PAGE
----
>>>> "pure cql" approach you can deviate from the default type. Cassandra will
>>>> throw an exception indicating the type is different than the default type.
>>>>
>>>
>>>> Until such time that CQL abandons the shackles of SQL and adds the
>>>> ability to indicate the column and value type. Something like this
>>>>
>>>
>>>> insert into myColumnFamily(staticColumn1, staticColumn2, 20 as int,
>>>> dynamicColumn as string) into ('text1','text2',30.55 as double, 3500 as
>>>> long)
>>>>
>>>> This is one area where Thrift is superior to CQL. Having said that,
>>>> it's valid to use Cassandra "as if" it was a relational database, but then
>>>> you'd miss out on some of the unique features.
>>>>
>>>
>>> Man, if I had a nickel every time someone came on that mailing list
>>> pretending that something was possible with thrift and not CQL ... I will
>>> claim this: with CASSANDRA-6561 and CASSANDRA-4851 that just got in, there
>>> is *nothing* that thrift can do that CQL cannot. But well, what do I know
>>> about Cassandra.
>>>
>>> --
>>> Sylvain
>>>
>>>
>>>
>>>>
>>>>
>>>>
>>>>
>>>> On Thu, Feb 20, 2014 at 12:12 PM, Sylvain Lebresne <
>>>> sylvain@datastax.com> wrote:
>>>>
>>>>> On Thu, Feb 20, 2014 at 2:16 PM, Edward Capriolo <
>>>>> edlinuxguru@gmail.com> wrote:
>>>>>
>>>>>> For what it is worth you schema is simple and uses compact storage.
>>>>>> Thus you really dont need anything in cassandra 2.0 as far as i can
tell.
>>>>>> You might be happier with a stable release like 1.2.something and
just
>>>>>> hector or astyanax. You are really dealing with many issues you should
not
>>>>>> have to just to protoype a simple cassandra app.
>>>>>
>>>>>
>>>>>
>>>>> Of course, if everyone was using that reasoning, no-one would ever
>>>>> test new features and report problems/suggest improvement. So thanks
to
>>>>> anyone like Rüdiger that actually tries stuff and take the time to report
>>>>> problems when they think they encounter one. Keep at it, *you* are the
one
>>>>> helping Cassandra to get better everyday.
>>>>>
>>>>> And you are also right Rüdiger that it's probably not worth the
>>>>> trouble to start with thrift if you're gonna use CQL later. And you
>>>>> definitively should use CQL, it is Cassandra's future.
>>>>>
>>>>> --
>>>>> Sylvain
>>>>>
>>>>>
>>>>>
>>>>>>
>>>>>> On Thursday, February 20, 2014, Sylvain Lebresne <
>>>>>> sylvain@datastax.com> wrote:
>>>>>> >
>>>>>> >
>>>>>> >
>>>>>> > On Wed, Feb 19, 2014 at 9:38 PM, Rüdiger Klaehn <rklaehn@gmail.com>
>>>>>> wrote:
>>>>>> >>
>>>>>> >> I have cloned the cassandra repo, applied the patch, and
built it.
>>>>>> But when I want to run the bechmark I get an exception. See below.
I tried
>>>>>> with a non-managed dependency to
>>>>>> cassandra-driver-core-2.0.0-rc3-SNAPSHOT-jar-with-dependencies.jar,
which I
>>>>>> compiled from source because I read that that might help. But that
did not
>>>>>> make a difference.
>>>>>> >>
>>>>>> >> So currently I don't know how to give the patch a try. Any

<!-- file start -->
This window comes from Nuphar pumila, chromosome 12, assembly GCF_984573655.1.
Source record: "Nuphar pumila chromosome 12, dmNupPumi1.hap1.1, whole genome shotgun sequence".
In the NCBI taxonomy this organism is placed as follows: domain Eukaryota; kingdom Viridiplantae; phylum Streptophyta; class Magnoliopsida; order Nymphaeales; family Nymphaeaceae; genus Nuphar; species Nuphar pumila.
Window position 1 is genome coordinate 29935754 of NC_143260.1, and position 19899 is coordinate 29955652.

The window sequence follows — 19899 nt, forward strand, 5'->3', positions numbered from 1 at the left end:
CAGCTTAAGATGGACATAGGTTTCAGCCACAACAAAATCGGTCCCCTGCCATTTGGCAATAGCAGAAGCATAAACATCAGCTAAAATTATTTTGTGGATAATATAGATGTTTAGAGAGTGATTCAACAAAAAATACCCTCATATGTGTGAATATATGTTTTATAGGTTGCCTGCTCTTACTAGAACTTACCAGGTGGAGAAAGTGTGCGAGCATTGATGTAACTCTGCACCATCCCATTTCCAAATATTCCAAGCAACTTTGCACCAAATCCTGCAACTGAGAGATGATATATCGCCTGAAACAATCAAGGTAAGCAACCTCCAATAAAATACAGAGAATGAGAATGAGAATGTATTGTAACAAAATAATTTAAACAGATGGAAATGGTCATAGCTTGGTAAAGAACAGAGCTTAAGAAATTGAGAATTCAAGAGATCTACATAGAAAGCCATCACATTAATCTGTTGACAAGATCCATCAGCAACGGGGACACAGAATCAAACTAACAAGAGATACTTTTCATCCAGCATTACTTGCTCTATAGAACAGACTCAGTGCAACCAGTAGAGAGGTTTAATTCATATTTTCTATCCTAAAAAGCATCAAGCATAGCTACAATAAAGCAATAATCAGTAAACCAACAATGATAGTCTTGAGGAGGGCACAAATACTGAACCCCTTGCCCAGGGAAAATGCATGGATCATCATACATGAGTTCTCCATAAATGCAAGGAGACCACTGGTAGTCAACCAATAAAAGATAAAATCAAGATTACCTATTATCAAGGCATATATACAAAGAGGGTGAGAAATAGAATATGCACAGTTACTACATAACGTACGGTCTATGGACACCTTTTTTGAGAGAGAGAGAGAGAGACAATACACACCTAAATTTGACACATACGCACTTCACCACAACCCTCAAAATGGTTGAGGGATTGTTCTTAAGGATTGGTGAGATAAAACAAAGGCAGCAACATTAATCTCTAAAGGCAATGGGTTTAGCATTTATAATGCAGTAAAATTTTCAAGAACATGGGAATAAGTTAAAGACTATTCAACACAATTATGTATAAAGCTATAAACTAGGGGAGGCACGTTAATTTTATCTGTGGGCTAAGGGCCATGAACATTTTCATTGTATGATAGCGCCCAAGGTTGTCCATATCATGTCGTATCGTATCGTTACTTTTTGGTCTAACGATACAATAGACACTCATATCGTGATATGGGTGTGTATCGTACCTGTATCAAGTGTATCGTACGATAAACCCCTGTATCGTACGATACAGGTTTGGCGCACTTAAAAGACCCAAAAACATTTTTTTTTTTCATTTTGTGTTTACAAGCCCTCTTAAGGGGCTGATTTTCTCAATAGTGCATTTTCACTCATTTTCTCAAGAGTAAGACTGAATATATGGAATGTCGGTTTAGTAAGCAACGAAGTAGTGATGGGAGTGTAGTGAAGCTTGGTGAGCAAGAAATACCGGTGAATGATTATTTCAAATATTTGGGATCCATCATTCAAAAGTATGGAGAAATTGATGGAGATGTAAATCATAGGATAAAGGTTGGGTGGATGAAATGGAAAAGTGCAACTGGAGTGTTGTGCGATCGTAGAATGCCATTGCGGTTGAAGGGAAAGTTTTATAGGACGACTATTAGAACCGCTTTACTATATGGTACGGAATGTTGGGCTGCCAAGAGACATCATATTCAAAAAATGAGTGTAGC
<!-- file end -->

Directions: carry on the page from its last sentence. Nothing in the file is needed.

ideas?
>>>>>> >>
>>>>>> >> cheers,
>>>>>> >>
>>>>>> >> Rüdiger
>>>>>> >>
>>>>>> >> Exception in thread "main" java.lang.IllegalArgumentException:
>>>>>> replicate_on_write is not a column defined in this metadata
>>>>>> >>     at
>>>>>> com.datastax.driver.core.ColumnDefinitions.getAllIdx(ColumnDefinitions.java:273)
>>>>>> >>     at
>>>>>> com.datastax.driver.core.ColumnDefinitions.getFirstIdx(ColumnDefinitions.java:279)
>>>>>> >>     at com.datastax.driver.core.Row.getBool(Row.java:117)
>>>>>> >>     at
>>>>>> com.datastax.driver.core.TableMetadata$Options.<init>(TableMetadata.java:474)
>>>>>> >>     at
>>>>>> com.datastax.driver.core.TableMetadata.build(TableMetadata.java:107)
>>>>>> >>     at
>>>>>> com.datastax.driver.core.Metadata.buildTableMetadata(Metadata.java:128)
>>>>>> >>     at
>>>>>> com.datastax.driver.core.Metadata.rebuildSchema(Metadata.java:89)
>>>>>> >>     at
>>>>>> com.datastax.driver.core.ControlConnection.refreshSchema(ControlConnection.java:259)
>>>>>> >>     at
>>>>>> com.datastax.driver.core.ControlConnection.tryConnect(ControlConnection.java:214)
>>>>>> >>     at
>>>>>> com.datastax.driver.core.ControlConnection.reconnectInternal(ControlConnection.java:161)
>>>>>> >>     at
>>>>>> com.datastax.driver.core.ControlConnection.connect(ControlConnection.java:77)
>>>>>> >>     at
>>>>>> com.datastax.driver.core.Cluster$Manager.init(Cluster.java:890)
>>>>>> >>     at
>>>>>> com.datastax.driver.core.Cluster$Manager.newSession(Cluster.java:910)
>>>>>> >>     at
>>>>>> com.datastax.driver.core.Cluster$Manager.access$200(Cluster.java:806)
>>>>>> >>     at com.datastax.driver.core.Cluster.connect(Cluster.java:158)
>>>>>> >>     at
>>>>>> cassandra.CassandraTestMinimized$delayedInit$body.apply(CassandraTestMinimized.scala:31)
>>>>>> >>     at scala.Function0$class.apply$mcV$sp(Function0.scala:40)
>>>>>> >>     at
>>>>>> scala.runtime.AbstractFunction0.apply$mcV$sp(AbstractFunction0.scala:12)
>>>>>> >>     at scala.App$$anonfun$main$1.apply(App.scala:71)
>>>>>> >>     at scala.App$$anonfun$main$1.apply(App.scala:71)
>>>>>> >>     at scala.collection.immutable.List.foreach(List.scala:318)
>>>>>> >>     at
>>>>>> scala.collection.generic.TraversableForwarder$class.foreach(TraversableForwarder.scala:32)
>>>>>> >>     at scala.App$class.main(App.scala:71)
>>>>>> >>     at
>>>>>> cassandra.CassandraTestMinimized$.main(CassandraTestMinimized.scala:5)
>>>>>> >>     at
>>>>>> cassandra.CassandraTestMinimized.main(CassandraTestMinimized.scala)
>>>>>> >
>>>>>> > I believe you've tried the cassandra trunk branch? trunk is
>>>>>> basically the future Cassandra 2.1 and the driver is currently unhappy
>>>>>> because the replicate_on_write option has been removed in that version.
I'm
>>>>>> supposed to have fixed that on the driver 2.0 branch like 2 days
ago so
>>>>>> maybe you're also using a slightly old version of the driver sources
in
>>>>>> there? Or maybe I've screwed up my fix, I'll double check. But anyway,
it
>>>>>> would be overall simpler to test with the cassandra-2.0 branch of
>>>>>> Cassandra, with which you shouldn't run into that.
>>>>>> > --
>>>>>> > Sylvain
>>>>>>
>>>>>> --
>>>>>> Sorry this was sent from mobile. Will do less grammar and spell check
>>>>>> than usual.
>>>>>>
>>>>>
>>>>>
>>>>
>>>
>>
>